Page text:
Robinson,K.(2011), Out of our Minds, UK, Capstone Publishers

http://sirkenrobinson.com

Elliot Eisner, E (2002) The Arts and the Creation of Mind. New Haven, CT.

McLaren, K. (2013) The Art of Empathy, Boulder, CO: Sounds True

Powell,M.C. & Speiser V.M. (2005), The Arts, Education, and Social Change, Little signs of Hope, New York; Peter Lang Publishing.

http://www.arteducators.org/learning/learning-in-a-visual-age/summit-participants/elliot-eisner

http://www.edutopia.org/stw-arts-integration-research

Action:

Way, Brian. (1967) Development through Drama, London: Longman Group.

Gilbert, M. (1997) Creative dance for all ages. VA: National Dance Association.

Collins, B. (2005) The trouble with Poetry. New York, Random House.

Boal, A. (2002) Games for Actors and Non Actors, London, Routledge.

Hamilton and Weiss(2005) Children Tell Stories, New York: Owen Publishers

London, P. (1989) No More Second Hand Art, Boston, MA: Shambala.

 

About Barbara (Packales) Vinal

Barbara (Packales) Vinal – Hello! This year marks the end of my 23 years in the music classroom. I have taught music predominantly at the elementary level, a few years teaching high school and continue to teach piano privately. I spent 12 years in Maine teaching Elementary music in MSAD #11 – Gardiner; as a member of the DOE Learning Results Review Committee; and part of the Maine Music Educators Executive Board. In 2010 I moved to Raleigh, NC to continue to teach elementary music and also coach teachers in Technology Integration for the Wake County Public School System. I now am a Technology Integration Specialist full time. I also develop and teach online Fine Arts courses for LearnNC a division of the University of North Carolina.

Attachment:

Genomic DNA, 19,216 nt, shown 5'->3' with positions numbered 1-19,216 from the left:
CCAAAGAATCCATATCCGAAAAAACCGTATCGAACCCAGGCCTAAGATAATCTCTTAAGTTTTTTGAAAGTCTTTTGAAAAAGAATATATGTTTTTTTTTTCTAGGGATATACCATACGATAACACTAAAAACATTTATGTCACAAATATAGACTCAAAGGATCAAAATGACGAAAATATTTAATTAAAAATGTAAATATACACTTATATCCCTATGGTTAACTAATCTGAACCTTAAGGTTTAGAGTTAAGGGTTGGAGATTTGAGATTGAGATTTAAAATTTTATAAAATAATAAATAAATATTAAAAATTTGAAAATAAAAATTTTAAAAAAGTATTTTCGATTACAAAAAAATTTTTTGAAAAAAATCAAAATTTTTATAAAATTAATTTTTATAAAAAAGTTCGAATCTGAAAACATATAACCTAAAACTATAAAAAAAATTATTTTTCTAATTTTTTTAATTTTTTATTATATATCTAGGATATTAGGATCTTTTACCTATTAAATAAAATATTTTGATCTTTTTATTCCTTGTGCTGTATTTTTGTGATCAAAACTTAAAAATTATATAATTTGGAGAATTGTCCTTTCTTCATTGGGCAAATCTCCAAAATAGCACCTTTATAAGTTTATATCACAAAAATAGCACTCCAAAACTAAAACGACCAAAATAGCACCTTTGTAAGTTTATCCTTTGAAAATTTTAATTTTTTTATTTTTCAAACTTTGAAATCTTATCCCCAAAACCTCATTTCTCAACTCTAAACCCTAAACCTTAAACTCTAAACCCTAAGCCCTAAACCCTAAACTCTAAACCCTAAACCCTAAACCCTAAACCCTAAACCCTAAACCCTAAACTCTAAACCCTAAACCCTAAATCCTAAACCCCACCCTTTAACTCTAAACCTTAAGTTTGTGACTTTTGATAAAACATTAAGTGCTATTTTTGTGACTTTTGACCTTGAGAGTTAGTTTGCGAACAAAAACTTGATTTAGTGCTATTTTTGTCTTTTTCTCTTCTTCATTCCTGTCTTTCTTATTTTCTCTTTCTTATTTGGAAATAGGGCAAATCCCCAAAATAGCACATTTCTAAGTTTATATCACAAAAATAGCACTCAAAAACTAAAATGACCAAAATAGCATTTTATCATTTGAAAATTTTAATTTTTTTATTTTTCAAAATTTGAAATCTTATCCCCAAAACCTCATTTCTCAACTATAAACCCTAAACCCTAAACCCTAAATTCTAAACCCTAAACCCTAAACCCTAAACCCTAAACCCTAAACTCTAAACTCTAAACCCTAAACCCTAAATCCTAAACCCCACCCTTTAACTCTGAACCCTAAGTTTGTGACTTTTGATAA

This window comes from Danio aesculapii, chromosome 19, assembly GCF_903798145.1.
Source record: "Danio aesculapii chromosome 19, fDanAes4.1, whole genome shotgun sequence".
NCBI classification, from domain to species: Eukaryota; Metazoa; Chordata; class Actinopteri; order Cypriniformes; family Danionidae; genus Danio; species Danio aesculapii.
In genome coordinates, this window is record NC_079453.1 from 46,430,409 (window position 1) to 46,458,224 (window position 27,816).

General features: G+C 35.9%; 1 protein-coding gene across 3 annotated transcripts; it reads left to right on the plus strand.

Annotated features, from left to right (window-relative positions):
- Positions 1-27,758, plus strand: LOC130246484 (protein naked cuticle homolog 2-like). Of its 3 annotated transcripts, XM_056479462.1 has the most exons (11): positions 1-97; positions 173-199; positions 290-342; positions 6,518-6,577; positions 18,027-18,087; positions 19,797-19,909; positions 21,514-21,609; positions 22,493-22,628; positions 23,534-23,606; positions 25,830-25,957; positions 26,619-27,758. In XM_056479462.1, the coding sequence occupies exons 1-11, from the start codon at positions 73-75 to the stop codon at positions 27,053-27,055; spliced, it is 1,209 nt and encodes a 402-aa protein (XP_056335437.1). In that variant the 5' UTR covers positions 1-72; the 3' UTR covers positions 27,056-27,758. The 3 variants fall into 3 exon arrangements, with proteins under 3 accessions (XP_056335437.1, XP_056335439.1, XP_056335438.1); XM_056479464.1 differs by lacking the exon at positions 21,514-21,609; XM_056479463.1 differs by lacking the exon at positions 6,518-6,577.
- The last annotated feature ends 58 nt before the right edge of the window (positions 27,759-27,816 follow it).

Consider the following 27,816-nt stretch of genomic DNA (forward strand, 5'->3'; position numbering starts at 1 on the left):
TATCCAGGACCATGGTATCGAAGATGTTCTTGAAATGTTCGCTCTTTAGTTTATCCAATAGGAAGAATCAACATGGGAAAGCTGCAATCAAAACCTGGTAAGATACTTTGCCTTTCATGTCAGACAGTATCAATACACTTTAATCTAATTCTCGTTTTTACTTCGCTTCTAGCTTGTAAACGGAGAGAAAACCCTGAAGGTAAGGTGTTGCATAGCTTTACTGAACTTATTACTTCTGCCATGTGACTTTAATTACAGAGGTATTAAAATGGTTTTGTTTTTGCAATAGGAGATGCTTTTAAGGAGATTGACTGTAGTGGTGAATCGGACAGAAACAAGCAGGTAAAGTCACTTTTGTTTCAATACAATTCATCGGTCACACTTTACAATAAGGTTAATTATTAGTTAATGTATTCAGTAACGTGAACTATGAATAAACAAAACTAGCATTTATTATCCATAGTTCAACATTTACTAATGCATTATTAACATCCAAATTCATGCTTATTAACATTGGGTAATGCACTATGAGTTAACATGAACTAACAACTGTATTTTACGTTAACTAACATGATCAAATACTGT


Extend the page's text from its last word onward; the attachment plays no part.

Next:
Visual Art Assessment project by Barbara (Packales) Vinal

This project was done with Grade 5 but is adaptable to any grade level.

Driving Question: “How can I use technology to assess my artwork?”

Tools needed:

  • Any device that takes digital pictures.
  • PicCollage (available on any Smartphone, iOS device or Android device)
  • Digital voice recorder – (built in to a Smartphone or stand alone)
  • Web space for uploading finished product
  • Optional: QR code generator and reader

Similar ways to use this type of assessment by modifying the media (video with voice over)

  • Portfolio of various works/performances
  • Music Composition

 

Black History Performance Project

This project was done with Grade 5 but is adaptable to any grade level.

Driving Question: “How can I create content for a performance about Black

History?”

Tools needed:

  • Research medium (Discovery Education or guided Internet searches)
  • Word processing program; Google docs or DE Board Builder
  • Video camera
  • Optional: Google forms for assessment

All links and tools will be found at:

http://maai2014artsintegration.weebly.com/tech-links.html

Twitter: @BarbVinal

Text or call: 919-607-6541